In this blog, we could only highlight a few of the remarkable women leaders whose whose organizations, programs, and projects Democracy Fund is proud to support. We hope you’ll take some time to explore the complete list below. By working to improve our elections, hold our government accountable, combat hate, and open doors for the next generation, these women are making their mark on American history right now—and our democracy will be stronger because of them.


Bonnie Allen, Chicago Lawyers’ Committee

Pam Anderson, Consultant for Voter Centric Election Administration

Michelle Bishop, National Disability Rights Network

Mitchell Brown, Capacity and Governance Institute

Jamie Chesser, National States Geographic Information Council

Dana Chisnell, Center for Civic Design

Kristen Clarke, Lawyers Committee for Civil RIghts

Lisa Danetz, National Voter Registration Act Compliance Consultant

Mari Dugas, Belfer Center Cybersecurity and Defending Digital Democracy

Tiana Epps Johnson, Center for Technology and Civic Life

Rebecca Green, William & Mary Law School eBenchbook

Astrid Garcia Ochoa, Future of California Elections

Kathleen Hale, Capacity and Governance Institute

Karen Hobert Flynn, Common Cause

Shanna Hughey, ThinkTennessee

Sharon Jarvis, Moody College of Communications, University of Texas

Virginia Kase, League of Women Voters

Kei Kawashima-Ginsberg, CIRCLE at Tufts University

Kate Krontiris, Voter Turnout consultant

Nsombi Lambright, One Voice

Susan Lerner, Common Cause New York

Amber McReynolds, Vote at Home

Gretchen Macht, RI VOTES at University of Rhode Island

Mimi Marziani, Texas Civil Rights Project

Terry Ao Minnis, Asian Americans for Advancing Justice

Mindy Moretti, Electionline

Jennifer Morrell, Risk-Limiting Audits consultant

Katy Owens Hubler, Common Data and Elections Process Model consultant

Katy Peters, Democracy Works

Wendy Quesenbery, Center for Civic Design

Ashley Spillane, Impactual

Wendy Underhill, National Conference of State Legislatures


Erica Bernal, NALEO Educational Fund

Danielle Brian, Project On Government Oversight

Louise Dube, iCivics

Mindy Finn, Empowered Women

Sylvia Golbin Goodman, Andrew Goodman Foundation

Rosalind Gold, NALEO Educational Fund

Dr. Mary Grant, Edward M. Kennedy Institute

Cindy Hall, Women’s Congressional Policy Institute

Cherie Harder, Trinity Forum

Marci Harris, PopVox

Dr. Carla Hayden, Library of Congress

Audrey Henson, College to Congress

Lorelei Kelly, Beeck Center

Sheila Krumholz, Center for Responsive Politics

Frances Lee, UMD Interdisciplinary Polarization Research

Dr. Carolyn Lukensmeyer, National Institute for Civil Discourse

Tamera Luzzatto, Pew Safe Spaces Project

Maya MacGuineas, Committee for a Responsible Federal Budget

Angela Manso, Staff Up Congress, NALEO Educational Fund

Meredith McGehee, Issue One

Darla Minnich, National Issues Forum Institute

Joan Mooney, Faith and Politics Institute

Jennifer Nassour, ReflectUS

Beth Simone Noveck, NYU GovLab

Michelle Payne, Congressional Sports for Charity

Rachel Peric, Welcoming America

Lisa Rosenberg, Open the Government

Laura Rosenberger, Alliance for Securing Democracy at the German Marshall Fund

Sonal Shah, Beeck Center

Suzanne Spaulding, Defending Democracy Initiative, Center for Strategic and International Studies

Michele Stockwell, Bipartisan Policy Center Action

Jody Thomas, National Foundation for Women Legislators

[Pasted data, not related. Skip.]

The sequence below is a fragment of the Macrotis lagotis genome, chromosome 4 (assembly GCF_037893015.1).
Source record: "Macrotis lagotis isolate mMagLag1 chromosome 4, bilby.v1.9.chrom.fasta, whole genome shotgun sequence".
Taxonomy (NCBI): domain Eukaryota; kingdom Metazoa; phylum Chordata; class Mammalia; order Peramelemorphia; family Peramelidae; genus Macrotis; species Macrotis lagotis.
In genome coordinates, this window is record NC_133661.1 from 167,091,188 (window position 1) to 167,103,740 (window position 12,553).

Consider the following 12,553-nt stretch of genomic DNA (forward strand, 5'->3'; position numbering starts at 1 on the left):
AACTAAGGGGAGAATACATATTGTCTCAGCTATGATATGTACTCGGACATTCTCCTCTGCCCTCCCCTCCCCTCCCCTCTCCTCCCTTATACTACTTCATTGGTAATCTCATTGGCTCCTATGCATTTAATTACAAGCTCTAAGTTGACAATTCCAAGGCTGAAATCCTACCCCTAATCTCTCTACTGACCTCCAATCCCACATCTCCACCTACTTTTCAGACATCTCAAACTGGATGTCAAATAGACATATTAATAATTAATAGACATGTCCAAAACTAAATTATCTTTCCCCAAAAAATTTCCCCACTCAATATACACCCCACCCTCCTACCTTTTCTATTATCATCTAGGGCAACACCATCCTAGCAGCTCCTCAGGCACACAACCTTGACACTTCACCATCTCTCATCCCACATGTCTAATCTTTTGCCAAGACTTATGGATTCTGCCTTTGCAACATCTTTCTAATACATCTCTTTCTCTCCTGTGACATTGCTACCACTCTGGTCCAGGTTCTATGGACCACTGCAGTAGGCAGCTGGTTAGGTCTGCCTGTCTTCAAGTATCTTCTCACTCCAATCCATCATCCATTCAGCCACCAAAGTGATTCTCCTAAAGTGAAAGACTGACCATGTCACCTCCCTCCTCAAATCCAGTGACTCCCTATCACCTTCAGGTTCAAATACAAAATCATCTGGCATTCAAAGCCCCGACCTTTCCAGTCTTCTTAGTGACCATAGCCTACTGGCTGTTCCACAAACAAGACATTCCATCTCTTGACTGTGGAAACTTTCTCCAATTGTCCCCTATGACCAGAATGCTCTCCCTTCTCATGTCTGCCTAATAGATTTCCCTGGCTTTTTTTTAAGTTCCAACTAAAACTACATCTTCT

Sarah Turberville, The Constitution Project at POGO


Sarah Alvarez, Outlier Media

Bettina Chang, City Bureau

Heather Chaplin, The New School for Journalism + Design

Meredith Clark, University of Virginia/ASNE Diversity Survey

Sue Cross, Institute for Nonprofit News

Gloria Feldt, Take the Lead

Leslie Fields-Cruz, Black Public Media

Angela Ford, The Obsidian Collection

Martha Foye, Working Narratives

Lackisha Freeman, WNCU

Sarah Gustavus, New Mexico Local News Fund

Elizabeth Green, Chalkbeat, American Journalism Project

Andrea Hart, City Bureau

Hadar Harris, Student Press Law Center

Rose Hoban, NC Health News

Deborah Holt Noel, UNC-TV Black Issues Forum

Janey Hurley, Asheville Writers in the Schools

Paola Jaramillo, Enlace Latino North Carolina

Nikole Hannah Jones, The Ida B. Wells Society for Investigative Reporting

Mollie Kabler, Coast Alaska

Regina Lawrence, Agora Journalism Center

Sally Lehrman, Trust Project

Joy Mayer, Trusting News Project

Stefanie Murray, Center for Cooperative Media at Montclair State University

Tamiko Ambrose Murray, Asheville Writers in the Schools

Amy Niles, WBGO

Angie Newsome, Carolina Public Press

Suzanne Nossel, Pen America

Erika Owens, OpenNews

Tracie Powell, Democracy Fund Senior Fellow

Angelique Powers, Field Foundation

Kristy Roschke, News Co/Lab at Arizona State University

Melanie Sill, Senior Consultant for North Carolina Local News Lab

Sheila Solomon, Senior Consultant for Chicago

Michelle Srbinovich, WDET

Talia Stroud, Center for Media Engagement at the University of Texas at Austin

Katie Townsend, Reporters Committee for Press Freedom Litigation Program

Naomi Tacuyan Underwood, Asian American Journalists Association

Mary Walter Brown, News Revenue Hub

Nancy Watzman, Colorado Media Project

Journalism and Women Symposium


Samar Ali, Millions of Conversations

Rachel Brown, Over Zero

Kristen Clarke, Lawyers Committee for Civil Rights

Marielena Hincapie, National Immigration Law Center

Sherrilyn Ifill, NAACP Legal Defense and Educational Fund

Aarti Kohli, Asian Law Caucus

Dalia Mogahed, Institute for Social Policy and Understanding

Meira Neggaz, Institute for Social Policy and Understanding

Catherine Orsborn, Shoulder to Shoulder

Purvi Shah, Movement Law Lab

Shireen Zaman, Rise Together Fund (formerly Security and Rights Collaborative)


Shari Davis, Participatory Budgeting Project

Rachel Kleinfeld, Carnegie Endowment for International Peace